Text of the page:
For two weeks in Auckland (we met seven hours a day, five days a week — an intensive, indeed) we walked, sweated, and bonded as a team, stretching our capacities for critical thought and pursuing the craft of a good sentence.

    It wasn’t until the third week when we were in Wellington, and had sourced several extra layers of clothing, that the final learning objective and real subject of this essay took place: curating. Now in the seat of power, both of the New Zealand Government and more importantly the Adam Art Gallery, we were able to take our learnings from our regional (Auckland) tour and apply them to our ultimate task, our pièce de (curatorial) résistance. Which, with a drum roll please, was the real-life real-time curation of the Kirk Gallery for the Adam Art Gallery’s first exhibition of 2017 — Out of Site: Works from the Victoria University of Wellington Art Collection.

    Sixty artworks that had been removed for seismic activity reasons from their homes in the Pipitea Campus, were out of site, and ready to be curated. As we were limited to the three and a half walls of the Kirk Gallery, we were sensibly divided into three groups of five and given half a day to formulate a pitch as to how the space should be curated.

    The art works were all of the sort that could be hung on a wall. That is to say: the law and commerce schools at the Pipitea Campus favoured painting and photography over sculpture or video. The gallery staff had propped the works up around the perimeter of the space to give us an idea of what we were working with, though they were layered atop one another, creating the kind of tableau you might find if you were helping a barrister move offices circa 1997. In every direction there were green and red hills, gold skies, blue harbours, and rolling amber wheat fields. Intermittently a face or a body, sometimes recognisable, often not, popped out from behind a landscape. At one point my group threw their hands in the air and said: “let’s just leave the art works where they are and call it: Pipitea A Work in Progress.” It did have a good ring to it.

    And this is where my somewhat tenuous “curation as democracy” metaphor really takes flight. Following our internal group discussions, it was time to present our ideas, our policies if you will, of how to best use the resources available. Unlike a true democracy, however, there was no vote from the populace. Rather, we had a Panel of Experts, the Adam’s Director, Curator, and Collection Manager, who ultimately decided that all parties should be represented in the exhibition. No one should be left out of site. Like a good MMP coalition, each group was given the opportunity to bring their policies to fruition on separate walls in the Kirk Gallery.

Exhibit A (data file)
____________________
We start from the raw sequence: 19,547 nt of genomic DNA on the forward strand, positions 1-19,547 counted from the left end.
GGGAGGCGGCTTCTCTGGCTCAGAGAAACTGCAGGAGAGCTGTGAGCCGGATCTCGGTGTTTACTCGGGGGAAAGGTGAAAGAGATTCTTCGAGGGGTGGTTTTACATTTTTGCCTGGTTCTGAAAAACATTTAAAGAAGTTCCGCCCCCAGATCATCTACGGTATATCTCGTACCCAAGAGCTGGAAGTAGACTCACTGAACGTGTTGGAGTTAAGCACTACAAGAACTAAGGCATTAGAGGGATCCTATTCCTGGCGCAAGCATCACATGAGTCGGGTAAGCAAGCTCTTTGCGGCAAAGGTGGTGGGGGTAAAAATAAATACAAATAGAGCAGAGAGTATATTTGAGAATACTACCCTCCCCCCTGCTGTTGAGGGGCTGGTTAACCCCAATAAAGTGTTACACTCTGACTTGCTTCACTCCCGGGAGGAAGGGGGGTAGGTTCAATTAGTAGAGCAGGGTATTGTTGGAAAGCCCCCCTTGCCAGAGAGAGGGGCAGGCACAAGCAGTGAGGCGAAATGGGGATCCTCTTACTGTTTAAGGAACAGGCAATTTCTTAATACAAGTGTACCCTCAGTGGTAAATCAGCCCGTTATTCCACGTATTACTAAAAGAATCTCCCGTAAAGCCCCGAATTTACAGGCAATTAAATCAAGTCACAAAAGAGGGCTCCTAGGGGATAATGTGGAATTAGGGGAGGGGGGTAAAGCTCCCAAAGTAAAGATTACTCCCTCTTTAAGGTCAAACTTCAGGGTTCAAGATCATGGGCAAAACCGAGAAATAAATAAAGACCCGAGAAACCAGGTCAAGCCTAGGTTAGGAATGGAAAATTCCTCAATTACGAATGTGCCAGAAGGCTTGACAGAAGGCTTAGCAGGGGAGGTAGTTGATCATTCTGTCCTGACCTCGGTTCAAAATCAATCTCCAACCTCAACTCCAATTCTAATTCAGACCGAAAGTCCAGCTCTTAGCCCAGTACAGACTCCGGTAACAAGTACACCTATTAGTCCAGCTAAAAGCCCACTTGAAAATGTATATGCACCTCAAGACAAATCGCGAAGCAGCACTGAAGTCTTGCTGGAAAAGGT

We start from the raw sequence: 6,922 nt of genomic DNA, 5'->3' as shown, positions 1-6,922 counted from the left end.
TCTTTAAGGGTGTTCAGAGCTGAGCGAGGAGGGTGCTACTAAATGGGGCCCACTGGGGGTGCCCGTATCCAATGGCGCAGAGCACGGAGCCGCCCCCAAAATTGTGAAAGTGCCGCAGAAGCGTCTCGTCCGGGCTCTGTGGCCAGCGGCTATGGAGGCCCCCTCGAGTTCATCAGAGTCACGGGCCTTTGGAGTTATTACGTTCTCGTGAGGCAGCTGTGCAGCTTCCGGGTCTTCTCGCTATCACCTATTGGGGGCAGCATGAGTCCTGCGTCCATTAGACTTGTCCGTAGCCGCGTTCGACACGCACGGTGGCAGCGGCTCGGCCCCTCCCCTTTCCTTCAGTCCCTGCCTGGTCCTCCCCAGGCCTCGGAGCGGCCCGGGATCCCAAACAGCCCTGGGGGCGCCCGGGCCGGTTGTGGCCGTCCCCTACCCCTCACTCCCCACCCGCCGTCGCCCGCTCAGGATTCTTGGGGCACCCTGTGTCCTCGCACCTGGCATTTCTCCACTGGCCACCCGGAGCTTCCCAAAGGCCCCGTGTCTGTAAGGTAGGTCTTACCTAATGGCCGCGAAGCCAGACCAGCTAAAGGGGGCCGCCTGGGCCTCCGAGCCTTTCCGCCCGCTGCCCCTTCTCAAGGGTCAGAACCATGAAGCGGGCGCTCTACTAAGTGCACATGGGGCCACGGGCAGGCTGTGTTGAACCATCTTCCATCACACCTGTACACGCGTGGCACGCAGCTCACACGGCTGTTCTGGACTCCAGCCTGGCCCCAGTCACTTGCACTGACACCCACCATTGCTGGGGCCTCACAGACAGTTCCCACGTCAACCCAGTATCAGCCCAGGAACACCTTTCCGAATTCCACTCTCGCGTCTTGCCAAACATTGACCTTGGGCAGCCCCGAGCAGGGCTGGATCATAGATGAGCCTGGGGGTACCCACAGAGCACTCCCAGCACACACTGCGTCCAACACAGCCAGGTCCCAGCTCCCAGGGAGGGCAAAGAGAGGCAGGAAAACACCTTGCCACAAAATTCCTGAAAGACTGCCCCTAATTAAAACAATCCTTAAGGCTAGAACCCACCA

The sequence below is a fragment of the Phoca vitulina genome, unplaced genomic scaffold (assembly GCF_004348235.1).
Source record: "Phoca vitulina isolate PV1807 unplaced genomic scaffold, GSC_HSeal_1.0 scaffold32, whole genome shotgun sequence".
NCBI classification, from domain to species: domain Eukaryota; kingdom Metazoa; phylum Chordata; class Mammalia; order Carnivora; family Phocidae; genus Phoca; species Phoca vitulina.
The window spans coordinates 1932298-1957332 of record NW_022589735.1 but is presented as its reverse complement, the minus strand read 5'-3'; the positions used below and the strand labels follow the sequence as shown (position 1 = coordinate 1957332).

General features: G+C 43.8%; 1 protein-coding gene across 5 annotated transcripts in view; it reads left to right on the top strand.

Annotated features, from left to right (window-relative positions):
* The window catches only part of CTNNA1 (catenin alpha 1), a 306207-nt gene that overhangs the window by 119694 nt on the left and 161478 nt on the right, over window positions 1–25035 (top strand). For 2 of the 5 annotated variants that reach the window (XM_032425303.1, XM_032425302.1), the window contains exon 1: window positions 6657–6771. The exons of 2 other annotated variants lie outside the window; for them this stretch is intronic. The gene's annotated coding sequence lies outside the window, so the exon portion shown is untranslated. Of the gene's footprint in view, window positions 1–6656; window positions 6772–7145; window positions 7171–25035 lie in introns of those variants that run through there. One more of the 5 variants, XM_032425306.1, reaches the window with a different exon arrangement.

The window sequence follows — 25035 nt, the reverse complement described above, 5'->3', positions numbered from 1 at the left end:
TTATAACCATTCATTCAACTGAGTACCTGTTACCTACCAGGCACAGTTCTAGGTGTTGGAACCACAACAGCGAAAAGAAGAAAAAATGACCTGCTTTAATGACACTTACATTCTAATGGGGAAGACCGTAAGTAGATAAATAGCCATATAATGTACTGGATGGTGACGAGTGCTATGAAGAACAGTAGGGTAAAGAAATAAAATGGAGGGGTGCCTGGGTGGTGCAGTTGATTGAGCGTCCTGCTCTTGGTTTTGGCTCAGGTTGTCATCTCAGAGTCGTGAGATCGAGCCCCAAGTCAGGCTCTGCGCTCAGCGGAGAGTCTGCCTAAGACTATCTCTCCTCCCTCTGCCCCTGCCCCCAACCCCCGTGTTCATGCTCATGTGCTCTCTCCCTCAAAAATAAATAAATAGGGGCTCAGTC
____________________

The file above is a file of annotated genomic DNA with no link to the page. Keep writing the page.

The art works my group chose were Gavin Hurley’s Charles Heaphy VC (2009), Richard Killeen’s Dead Woman (1969), and Janice Gill’s Not an atom of difference (1981). Together, we named this selection Two Dead Men, One Dead Woman. Our pitch was certainly political in nature: the paintings demonstrate the differences in the way men and women, historically, have been represented and immortalised. Charles Heaphy is there — clear, flat, and easy for everyone to see and remember. Gill’s painting depicts a monument to physicist Ernest Rutherford, front and centre, while in the background a woman is hanging washing, domestic and unnamed (the title of the work is certainly an ironic suggestion). Killeen’s piece says it all: a dead woman is surrounded by ignoring onlookers.

    Throughout the four-week intensive we returned time and again to the discussion of the role of artists and curators as political commentators and activists. Our final selection for Out of Site was a timely reminder that gender discrepancies continue to exist in our society, and while we may often feel we are taking two steps forward, unfortunately we continue to take steps back. In this climate of political fragility,  I suggest that it is to artists, not politicians, that we should turn to hear brave discussions and creative solutions for many social issues. When the pōhutukawa blooms this year, I will be walking under it, forward forward, a richer person, not because of any job, but because of art and all the conversations it has sparked.


    Keep an eye on and for similar short courses and learning opportunities.


  • Keeping Up with the Kardashians: A Celebration

    Last Sunday, E! channel’s flagship show Keeping Up with the Kardashians celebrated its tenth anniversary. Even if you hate them — and I love them, except Khloe, whom I loathe  — you cannot avoid the Kardashians, and they show absolutely no sign of disappearing soon, relentlessly thriving like some kind of very tan plague. Below are some of my favourite moments from the show over the last ten years.

    5. Kanye learns what the “Magic Stick” is